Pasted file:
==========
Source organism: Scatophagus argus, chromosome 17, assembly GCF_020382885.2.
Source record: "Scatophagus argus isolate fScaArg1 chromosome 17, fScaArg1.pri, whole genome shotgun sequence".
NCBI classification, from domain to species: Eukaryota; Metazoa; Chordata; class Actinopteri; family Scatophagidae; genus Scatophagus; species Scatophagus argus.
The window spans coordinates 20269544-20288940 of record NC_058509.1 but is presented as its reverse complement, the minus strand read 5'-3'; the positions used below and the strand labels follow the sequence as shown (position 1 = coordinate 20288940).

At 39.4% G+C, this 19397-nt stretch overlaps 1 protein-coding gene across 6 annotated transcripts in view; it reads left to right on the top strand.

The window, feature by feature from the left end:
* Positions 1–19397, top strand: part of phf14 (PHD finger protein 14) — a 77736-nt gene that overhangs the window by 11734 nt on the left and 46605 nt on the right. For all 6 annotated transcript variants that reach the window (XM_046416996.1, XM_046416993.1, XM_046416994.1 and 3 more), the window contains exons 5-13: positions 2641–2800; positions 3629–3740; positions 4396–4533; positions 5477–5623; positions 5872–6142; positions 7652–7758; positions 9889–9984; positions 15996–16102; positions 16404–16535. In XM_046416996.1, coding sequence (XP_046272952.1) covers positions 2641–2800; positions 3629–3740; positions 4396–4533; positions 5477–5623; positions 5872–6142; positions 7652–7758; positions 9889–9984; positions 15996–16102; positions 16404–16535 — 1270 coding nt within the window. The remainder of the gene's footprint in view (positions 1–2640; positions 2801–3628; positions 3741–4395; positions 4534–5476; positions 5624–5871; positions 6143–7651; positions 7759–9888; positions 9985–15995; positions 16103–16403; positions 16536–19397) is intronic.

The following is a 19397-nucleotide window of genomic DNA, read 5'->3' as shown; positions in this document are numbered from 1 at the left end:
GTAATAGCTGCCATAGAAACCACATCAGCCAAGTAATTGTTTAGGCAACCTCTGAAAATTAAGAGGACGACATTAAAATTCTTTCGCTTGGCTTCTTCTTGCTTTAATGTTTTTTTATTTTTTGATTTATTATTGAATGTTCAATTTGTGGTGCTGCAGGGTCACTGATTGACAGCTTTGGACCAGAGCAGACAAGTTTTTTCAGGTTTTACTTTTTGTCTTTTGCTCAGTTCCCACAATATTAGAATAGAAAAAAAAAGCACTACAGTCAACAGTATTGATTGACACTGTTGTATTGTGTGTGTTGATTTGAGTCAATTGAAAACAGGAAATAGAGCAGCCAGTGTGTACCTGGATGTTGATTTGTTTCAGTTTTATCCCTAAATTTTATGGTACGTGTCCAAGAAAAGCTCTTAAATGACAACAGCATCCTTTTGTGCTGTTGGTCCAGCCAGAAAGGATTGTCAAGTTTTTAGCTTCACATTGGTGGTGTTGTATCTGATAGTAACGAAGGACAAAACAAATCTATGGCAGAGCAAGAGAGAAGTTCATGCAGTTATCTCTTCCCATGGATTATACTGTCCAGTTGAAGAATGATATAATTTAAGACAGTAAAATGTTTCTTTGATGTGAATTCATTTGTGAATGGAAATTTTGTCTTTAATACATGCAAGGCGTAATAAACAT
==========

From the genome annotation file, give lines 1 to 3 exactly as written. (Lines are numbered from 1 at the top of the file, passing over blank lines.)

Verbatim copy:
Source organism: Scatophagus argus, chromosome 17, assembly GCF_020382885.2.
Source record: "Scatophagus argus isolate fScaArg1 chromosome 17, fScaArg1.pri, whole genome shotgun sequence".
NCBI classification, from domain to species: Eukaryota; Metazoa; Chordata; class Actinopteri; family Scatophagidae; genus Scatophagus; species Scatophagus argus.